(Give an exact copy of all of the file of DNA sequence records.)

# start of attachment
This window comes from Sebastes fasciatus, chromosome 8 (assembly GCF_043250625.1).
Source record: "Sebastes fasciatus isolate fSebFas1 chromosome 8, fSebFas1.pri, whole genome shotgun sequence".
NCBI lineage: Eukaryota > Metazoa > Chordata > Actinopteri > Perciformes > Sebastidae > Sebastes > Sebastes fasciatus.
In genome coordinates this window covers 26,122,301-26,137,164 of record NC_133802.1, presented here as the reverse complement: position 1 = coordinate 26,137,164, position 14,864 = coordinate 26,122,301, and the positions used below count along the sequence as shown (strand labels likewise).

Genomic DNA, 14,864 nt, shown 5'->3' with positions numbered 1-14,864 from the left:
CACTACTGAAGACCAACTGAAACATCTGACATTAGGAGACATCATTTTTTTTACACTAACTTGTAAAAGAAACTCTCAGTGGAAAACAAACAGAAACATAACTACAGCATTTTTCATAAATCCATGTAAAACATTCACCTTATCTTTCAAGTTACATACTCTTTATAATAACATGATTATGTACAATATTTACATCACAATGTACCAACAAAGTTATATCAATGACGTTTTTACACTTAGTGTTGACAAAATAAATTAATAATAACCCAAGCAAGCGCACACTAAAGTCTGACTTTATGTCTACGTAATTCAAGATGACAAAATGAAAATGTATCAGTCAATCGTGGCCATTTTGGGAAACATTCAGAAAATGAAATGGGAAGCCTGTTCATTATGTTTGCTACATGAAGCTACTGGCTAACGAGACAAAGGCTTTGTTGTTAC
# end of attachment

This window comes from Sebastes fasciatus, chromosome 8 (assembly GCF_043250625.1).
Source record: "Sebastes fasciatus isolate fSebFas1 chromosome 8, fSebFas1.pri, whole genome shotgun sequence".
NCBI lineage: Eukaryota > Metazoa > Chordata > Actinopteri > Perciformes > Sebastidae > Sebastes > Sebastes fasciatus.
In genome coordinates this window covers 26,122,301-26,137,164 of record NC_133802.1, presented here as the reverse complement: position 1 = coordinate 26,137,164, position 14,864 = coordinate 26,122,301, and the positions used below count along the sequence as shown (strand labels likewise).

Genomic DNA, 14,864 nt, shown 5'->3' with positions numbered 1-14,864 from the left:
CACTACTGAAGACCAACTGAAACATCTGACATTAGGAGACATCATTTTTTTTACACTAACTTGTAAAAGAAACTCTCAGTGGAAAACAAACAGAAACATAACTACAGCATTTTTCATAAATCCATGTAAAACATTCACCTTATCTTTCAAGTTACATACTCTTTATAATAACATGATTATGTACAATATTTACATCACAATGTACCAACAAAGTTATATCAATGACGTTTTTACACTTAGTGTTGACAAAATAAATTAATAATAACCCAAGCAAGCGCACACTAAAGTCTGACTTTATGTCTACGTAATTCAAGATGACAAAATGAAAATGTATCAGTCAATCGTGGCCATTTTGGGAAACATTCAGAAAATGAAATGGGAAGCCTGTTCATTATGTTTGCTACATGAAGCTACTGGCTAACGAGACAAAGGCTTTGTTGTTAC